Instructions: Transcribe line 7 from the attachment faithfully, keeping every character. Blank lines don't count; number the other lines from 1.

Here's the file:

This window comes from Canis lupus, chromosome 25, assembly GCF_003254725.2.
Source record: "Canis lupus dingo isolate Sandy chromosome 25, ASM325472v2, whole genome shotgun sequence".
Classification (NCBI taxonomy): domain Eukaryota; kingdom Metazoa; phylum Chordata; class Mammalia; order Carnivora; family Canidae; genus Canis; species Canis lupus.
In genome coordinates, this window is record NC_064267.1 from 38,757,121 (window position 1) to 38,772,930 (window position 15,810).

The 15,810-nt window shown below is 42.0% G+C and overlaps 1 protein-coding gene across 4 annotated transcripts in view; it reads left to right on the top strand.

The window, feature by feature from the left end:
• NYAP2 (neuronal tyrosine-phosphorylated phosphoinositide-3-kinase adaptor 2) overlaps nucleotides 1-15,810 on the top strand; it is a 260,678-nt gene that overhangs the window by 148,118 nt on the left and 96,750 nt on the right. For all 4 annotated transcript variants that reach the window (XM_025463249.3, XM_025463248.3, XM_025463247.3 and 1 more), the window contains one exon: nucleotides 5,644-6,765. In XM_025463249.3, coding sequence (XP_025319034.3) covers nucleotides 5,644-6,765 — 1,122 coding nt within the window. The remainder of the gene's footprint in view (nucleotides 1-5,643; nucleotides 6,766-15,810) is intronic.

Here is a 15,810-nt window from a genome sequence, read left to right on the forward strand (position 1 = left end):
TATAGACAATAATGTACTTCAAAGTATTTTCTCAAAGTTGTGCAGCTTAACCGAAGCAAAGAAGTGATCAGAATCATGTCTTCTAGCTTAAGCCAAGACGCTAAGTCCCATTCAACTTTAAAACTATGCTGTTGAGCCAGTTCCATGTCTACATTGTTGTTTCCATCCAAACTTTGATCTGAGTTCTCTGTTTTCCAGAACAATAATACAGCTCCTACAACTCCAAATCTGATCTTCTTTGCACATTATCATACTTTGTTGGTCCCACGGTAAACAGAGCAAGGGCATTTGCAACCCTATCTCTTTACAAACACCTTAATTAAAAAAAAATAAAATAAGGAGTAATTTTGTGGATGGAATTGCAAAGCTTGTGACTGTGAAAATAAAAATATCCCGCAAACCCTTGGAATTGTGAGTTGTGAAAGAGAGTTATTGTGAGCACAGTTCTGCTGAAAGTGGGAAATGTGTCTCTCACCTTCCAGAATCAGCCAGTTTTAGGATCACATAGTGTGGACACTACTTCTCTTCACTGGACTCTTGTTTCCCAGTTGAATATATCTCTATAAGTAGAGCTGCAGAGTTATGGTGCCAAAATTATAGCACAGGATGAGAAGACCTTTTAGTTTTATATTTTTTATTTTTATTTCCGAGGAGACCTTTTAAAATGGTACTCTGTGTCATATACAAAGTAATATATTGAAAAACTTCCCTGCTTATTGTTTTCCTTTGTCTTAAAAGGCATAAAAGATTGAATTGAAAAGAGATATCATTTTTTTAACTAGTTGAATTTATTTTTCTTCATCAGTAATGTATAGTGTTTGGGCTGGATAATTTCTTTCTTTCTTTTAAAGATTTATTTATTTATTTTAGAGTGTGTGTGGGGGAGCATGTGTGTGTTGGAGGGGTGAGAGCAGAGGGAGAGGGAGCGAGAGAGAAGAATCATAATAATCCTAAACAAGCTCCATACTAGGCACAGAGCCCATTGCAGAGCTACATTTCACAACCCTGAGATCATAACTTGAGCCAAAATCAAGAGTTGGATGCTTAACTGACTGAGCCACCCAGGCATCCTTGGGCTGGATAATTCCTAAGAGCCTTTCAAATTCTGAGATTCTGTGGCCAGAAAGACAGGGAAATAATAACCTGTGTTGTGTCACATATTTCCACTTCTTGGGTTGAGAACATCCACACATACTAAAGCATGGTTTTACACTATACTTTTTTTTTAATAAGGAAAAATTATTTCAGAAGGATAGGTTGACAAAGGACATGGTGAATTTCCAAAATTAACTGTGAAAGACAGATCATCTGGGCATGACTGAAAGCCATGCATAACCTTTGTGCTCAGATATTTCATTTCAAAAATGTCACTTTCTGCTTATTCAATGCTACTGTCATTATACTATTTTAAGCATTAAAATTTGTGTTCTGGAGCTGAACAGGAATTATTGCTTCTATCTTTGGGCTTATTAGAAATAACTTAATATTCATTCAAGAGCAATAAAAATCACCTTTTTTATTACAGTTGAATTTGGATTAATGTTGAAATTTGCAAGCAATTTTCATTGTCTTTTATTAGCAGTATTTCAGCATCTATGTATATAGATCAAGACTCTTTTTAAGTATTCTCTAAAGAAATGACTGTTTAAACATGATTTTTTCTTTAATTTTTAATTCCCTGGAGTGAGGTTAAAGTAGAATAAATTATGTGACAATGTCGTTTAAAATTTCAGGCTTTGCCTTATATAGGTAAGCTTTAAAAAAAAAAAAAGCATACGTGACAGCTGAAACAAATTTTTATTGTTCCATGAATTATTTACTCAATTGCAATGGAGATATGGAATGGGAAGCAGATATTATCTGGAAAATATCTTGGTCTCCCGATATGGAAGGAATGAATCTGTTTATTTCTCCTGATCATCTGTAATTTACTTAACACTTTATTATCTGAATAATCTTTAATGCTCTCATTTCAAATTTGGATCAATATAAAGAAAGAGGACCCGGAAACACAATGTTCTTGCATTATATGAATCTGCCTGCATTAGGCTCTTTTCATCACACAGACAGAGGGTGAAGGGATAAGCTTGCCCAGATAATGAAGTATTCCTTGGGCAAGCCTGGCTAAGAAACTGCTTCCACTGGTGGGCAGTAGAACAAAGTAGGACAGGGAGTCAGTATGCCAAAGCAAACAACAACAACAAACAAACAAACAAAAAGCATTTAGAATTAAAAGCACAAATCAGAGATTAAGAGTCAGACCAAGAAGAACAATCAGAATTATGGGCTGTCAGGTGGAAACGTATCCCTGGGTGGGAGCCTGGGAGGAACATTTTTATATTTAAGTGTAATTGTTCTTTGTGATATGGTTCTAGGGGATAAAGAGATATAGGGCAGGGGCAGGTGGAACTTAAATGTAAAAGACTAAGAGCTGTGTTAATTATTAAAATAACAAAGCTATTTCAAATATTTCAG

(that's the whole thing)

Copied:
• NYAP2 (neuronal tyrosine-phosphorylated phosphoinositide-3-kinase adaptor 2) overlaps nucleotides 1-15,810 on the top strand; it is a 260,678-nt gene that overhangs the window by 148,118 nt on the left and 96,750 nt on the right. For all 4 annotated transcript variants that reach the window (XM_025463249.3, XM_025463248.3, XM_025463247.3 and 1 more), the window contains one exon: nucleotides 5,644-6,765. In XM_025463249.3, coding sequence (XP_025319034.3) covers nucleotides 5,644-6,765 — 1,122 coding nt within the window. The remainder of the gene's footprint in view (nucleotides 1-5,643; nucleotides 6,766-15,810) is intronic.